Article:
Monthly Archives: February 2014

Modern Data Architecture: The Data Lake

Modern Data ArchitectureToday, one of the hottest topics out there is “big data.”  It seems that everybody is talking about it and more and more companies are throwing their hat into the big data ring.  These are exciting times because there is a fundamental shift in how we think about data.  Not that long ago, structured data reigned supreme.  For data architects, the methods of handling data (transactional and dimensional) were based in sound theory thanks to E.F. Codd (Relational Modeling), Bill Inmon (Top Down 3NF Design), Ralph Kimball (Dimensional Modeling) and Daniel Linstedt (Data Vault Architecture).  We are now living in the post-relational world where the majority of the data (estimates have it at 80%) being generated is either semi-structured, quasi-structured or unstructured (1).  Further, this data is growing at a rapid rate.  As of 2012 ,digital content is being created at a rate of 2.5 quintilion ( 1 with 18 trailing zeros) bytes of data each day!(2)  Moreover, between 2009 and 2020 we can expect to see a 44 fold increase in all digital content. Of this data only 5% will be classified as structured (3).  So, with all those impressive stats, the question staring us in the face is this: ” How do we manage this deluge of unstructured data and how do we get it to play nice with structured data?”  Enter the Data Lake!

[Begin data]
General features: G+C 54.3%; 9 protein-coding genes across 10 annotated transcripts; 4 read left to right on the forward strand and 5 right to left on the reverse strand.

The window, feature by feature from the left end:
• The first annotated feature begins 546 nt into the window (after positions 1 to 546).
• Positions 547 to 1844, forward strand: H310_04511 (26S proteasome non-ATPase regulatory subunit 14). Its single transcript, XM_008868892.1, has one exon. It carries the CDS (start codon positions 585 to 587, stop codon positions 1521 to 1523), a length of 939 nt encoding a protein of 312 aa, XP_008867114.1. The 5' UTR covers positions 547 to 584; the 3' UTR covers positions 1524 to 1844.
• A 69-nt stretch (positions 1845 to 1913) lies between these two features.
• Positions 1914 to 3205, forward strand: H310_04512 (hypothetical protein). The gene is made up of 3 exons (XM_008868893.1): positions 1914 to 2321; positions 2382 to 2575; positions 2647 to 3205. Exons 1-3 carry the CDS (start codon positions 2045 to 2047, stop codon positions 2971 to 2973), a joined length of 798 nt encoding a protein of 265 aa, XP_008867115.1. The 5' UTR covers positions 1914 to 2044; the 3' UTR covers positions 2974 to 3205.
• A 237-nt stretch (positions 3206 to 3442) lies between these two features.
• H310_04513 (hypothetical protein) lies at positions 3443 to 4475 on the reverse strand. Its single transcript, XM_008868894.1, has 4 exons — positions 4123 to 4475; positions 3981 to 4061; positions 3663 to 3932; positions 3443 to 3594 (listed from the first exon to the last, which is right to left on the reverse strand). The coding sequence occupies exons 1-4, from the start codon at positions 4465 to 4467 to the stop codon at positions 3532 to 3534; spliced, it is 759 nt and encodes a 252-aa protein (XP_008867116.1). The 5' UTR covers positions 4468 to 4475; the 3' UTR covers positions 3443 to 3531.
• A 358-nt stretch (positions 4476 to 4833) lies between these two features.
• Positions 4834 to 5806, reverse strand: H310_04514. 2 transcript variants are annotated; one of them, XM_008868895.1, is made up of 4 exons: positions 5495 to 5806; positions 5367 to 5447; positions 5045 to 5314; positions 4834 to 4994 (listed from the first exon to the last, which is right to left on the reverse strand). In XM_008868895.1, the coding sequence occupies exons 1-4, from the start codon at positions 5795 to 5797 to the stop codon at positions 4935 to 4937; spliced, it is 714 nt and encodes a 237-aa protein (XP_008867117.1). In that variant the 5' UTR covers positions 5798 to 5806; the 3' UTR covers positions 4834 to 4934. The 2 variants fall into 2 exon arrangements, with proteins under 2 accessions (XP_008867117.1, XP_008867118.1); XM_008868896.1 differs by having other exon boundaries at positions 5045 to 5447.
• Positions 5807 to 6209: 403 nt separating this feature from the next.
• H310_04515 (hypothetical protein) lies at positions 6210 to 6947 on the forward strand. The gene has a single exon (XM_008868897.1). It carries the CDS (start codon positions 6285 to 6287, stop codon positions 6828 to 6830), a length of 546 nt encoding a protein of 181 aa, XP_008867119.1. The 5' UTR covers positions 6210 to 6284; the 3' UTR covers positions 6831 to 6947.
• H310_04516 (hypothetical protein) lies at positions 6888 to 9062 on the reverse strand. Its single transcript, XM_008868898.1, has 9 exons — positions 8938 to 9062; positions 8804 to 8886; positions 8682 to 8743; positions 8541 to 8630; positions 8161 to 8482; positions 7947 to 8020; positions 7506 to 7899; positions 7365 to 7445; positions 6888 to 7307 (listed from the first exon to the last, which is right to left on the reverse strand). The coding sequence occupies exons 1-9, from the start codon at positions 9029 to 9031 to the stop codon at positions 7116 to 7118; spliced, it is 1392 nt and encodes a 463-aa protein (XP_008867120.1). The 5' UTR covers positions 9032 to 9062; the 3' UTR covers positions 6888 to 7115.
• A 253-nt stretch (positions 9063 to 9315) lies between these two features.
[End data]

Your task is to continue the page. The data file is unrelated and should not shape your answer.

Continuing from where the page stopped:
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Operationalizing a Hadoop Eco-System (Part 1: Installing & Configuring a 3-node Cluster)

hadoop eco-systemThe objective of DataTechBlog is to bring the many facets of data, data tools, and the theory of data to those curious about data science and big data.  The relationship between these disciplines and data can be complex.  However, if careful consideration is given to a tutorial, it is a practical expectation that the layman can be brought online quickly.  With that said, I am extremely excited to bring this tutorial on the Hadoop Eco-system.  Hadoop & MapReduce (at a high level) are not complicated ideas.  Basically, you take a large volume of data and spread it across many servers (HDFS).  Once at rest, the data can be acted upon by the many CPU’s in the cluster (MapReduce).  What makes this so cool is that the traditional approach to processing data (bring data to cpu) is flipped.  With MapReduce, CPU is brought to the data.  This “divide-and-conquer” approach makes Hadoop and MapReduce indispensable when processing massive volumes of data.  In part 1 of this multi-part series, I am going to demonstrate how to install, configure and run a 3-node Hadoop cluster.  Finally, at the end I will run a simple MapReduce job to perform a unique word count of Shakespeare’s Hamlet.  Future installments of this series will include topics such as: 1. Creating an advanced word count with MapReduce, 2. Installing and running Hive, 3. Installing and running Pig, 4. Using Sqoop to extract and import structured data into HDFS.  The goal is to illuminate all the popular and useful tools that support Hadoop.

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Filed under Big Data, Infrastructure, Tutorials